In a large project — a hospital for instance — crews pouring concrete leave a depression in the slab as the module is fabricated off-site. The pod is then shipped to site to be integrated.
“We lift it up onto the floor that it’s final location will be with the crane,” Sandiford said. “We roll it into place, into the depression so that the floor finishes will match up, and then we grout it into place and any tie-ins can happen into the pod.”
“The drywallers will build up to the pod and then they’ll continue building around the pod to incorporate it into the finished aspect of the building,” he added.
Unlike conventional stick builds that can only progress sequentially, modular construction allows for parallel activities. In this case, as crews pour concrete on-site, off-site workers fabricate the mods that will arrive at the job site once the groundwork is in place.
For large projects like hospitals, only about five to 10 per cent of the work is currently shifted off-site, Galvin said. This could easily increase as modular becomes more ingrained in project design, he noted, though exactly how much builders will do on- or off-site will remain project-dependent.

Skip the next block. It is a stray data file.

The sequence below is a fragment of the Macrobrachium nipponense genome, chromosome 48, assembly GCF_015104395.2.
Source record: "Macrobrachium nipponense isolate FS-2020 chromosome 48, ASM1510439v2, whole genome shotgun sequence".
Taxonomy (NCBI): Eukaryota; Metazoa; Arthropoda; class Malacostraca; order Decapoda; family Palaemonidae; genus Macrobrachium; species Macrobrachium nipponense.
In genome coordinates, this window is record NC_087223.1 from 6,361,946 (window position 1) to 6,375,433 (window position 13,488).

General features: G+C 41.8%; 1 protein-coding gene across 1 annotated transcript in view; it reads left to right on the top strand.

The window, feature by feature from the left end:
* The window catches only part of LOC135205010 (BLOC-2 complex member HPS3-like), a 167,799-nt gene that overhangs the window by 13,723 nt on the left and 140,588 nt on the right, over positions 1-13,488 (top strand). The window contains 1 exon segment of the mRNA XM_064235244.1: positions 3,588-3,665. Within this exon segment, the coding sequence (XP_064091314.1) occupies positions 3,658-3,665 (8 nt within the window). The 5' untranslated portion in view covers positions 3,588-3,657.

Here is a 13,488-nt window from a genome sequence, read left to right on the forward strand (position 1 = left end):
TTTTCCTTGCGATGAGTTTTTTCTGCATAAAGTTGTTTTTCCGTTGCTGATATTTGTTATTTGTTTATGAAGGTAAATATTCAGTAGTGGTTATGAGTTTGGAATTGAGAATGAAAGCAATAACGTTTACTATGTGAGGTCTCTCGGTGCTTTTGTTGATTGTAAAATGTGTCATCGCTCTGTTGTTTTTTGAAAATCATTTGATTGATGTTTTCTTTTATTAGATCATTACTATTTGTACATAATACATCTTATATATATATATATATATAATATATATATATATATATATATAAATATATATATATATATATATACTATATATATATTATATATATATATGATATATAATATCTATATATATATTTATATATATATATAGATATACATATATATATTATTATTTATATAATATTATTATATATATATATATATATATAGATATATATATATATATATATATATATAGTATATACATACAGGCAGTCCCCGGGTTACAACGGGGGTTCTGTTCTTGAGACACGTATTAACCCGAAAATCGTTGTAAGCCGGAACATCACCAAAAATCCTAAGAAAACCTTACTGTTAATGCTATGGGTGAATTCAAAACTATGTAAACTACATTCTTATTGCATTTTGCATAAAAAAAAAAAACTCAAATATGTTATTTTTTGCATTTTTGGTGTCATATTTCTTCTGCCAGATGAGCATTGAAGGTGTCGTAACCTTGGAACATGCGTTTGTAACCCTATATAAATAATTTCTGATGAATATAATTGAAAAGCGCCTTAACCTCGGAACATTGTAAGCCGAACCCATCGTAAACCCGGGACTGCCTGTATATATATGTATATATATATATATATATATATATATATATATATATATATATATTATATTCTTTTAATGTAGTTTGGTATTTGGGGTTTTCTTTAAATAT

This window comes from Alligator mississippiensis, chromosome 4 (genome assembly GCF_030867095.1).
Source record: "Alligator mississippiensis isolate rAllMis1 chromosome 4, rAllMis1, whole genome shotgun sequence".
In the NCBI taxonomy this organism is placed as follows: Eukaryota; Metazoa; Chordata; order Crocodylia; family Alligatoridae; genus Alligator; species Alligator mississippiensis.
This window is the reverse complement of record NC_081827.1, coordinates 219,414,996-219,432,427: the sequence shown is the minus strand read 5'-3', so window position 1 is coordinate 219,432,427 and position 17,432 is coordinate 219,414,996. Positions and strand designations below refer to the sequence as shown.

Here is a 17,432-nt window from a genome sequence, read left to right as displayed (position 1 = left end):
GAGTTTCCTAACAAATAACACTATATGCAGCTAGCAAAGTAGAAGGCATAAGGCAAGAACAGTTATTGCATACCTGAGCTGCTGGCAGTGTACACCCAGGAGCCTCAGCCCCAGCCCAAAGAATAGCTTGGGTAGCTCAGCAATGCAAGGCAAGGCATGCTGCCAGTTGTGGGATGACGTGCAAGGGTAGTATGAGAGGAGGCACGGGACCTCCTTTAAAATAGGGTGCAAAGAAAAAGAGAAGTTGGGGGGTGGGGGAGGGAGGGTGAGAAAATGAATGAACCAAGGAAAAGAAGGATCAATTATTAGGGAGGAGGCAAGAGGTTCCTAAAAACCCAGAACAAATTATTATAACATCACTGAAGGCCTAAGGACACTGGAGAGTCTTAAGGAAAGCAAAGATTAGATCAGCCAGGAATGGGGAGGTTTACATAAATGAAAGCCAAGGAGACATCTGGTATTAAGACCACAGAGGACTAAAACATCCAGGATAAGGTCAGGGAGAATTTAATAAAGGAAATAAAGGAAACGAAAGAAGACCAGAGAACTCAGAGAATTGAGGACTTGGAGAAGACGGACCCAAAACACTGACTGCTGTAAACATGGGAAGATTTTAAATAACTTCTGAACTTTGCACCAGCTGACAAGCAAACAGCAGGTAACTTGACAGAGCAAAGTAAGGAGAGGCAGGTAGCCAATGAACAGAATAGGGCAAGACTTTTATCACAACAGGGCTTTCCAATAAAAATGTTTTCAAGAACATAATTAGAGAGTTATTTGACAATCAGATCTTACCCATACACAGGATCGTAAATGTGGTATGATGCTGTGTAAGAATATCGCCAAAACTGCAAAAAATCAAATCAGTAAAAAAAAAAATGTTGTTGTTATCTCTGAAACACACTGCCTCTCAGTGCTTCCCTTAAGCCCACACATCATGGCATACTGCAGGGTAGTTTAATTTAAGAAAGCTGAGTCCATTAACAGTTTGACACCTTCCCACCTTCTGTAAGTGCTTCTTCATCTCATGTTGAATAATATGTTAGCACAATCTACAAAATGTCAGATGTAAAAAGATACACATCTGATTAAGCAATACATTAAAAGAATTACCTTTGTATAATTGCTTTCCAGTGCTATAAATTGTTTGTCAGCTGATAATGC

No matter where this balance is eventually struck, one thing is clear: off-site construction has made huge strides over the previous few years. It’s gone from a niche practice to a real consideration for a whole range of projects — from major commercial and institutional work to homes and mutli-unit residential.
Meanwhile, PCL isn’t the only Canadian contractor expanding in the space.
Bird Construction Inc., for instance, acquired a 50 per cent stake in the Stack Modular Group of Companies last fall. The Vancouver-based firm manufactures steel-framed modules at a subsidiary in Shanghai. At the time, the company’s president and CEO, Ian Boyd, said the company sees significant opportunity is the prefabrication market in the coming years.
This spring, another of the country’s top contractors, EllisDon, joined forces with Calgary-based Horizon North Logistics Inc. on modular work by signing a master teaming agreement. Horizon North is better known for its temporary work camps, but has begun adapting its knowhow to permanent modular buildings in the commercial and residential markets.
As the major players refine their off-site processes and begin incorporating modular on more projects across the country, the unconventional strategy is likely to relieve some of the cost and labour pressures currently squeezing builders.
Hardiman expects to keep seeing strong growth in the North American modular space in the coming years as construction firms in Canada and the U.S. catch up with similar movements in Europe and Asia.
“I’m not suggesting that modular construction is the silver bullet or the answer, what I’m saying is we should be part of that toolkit,” he said.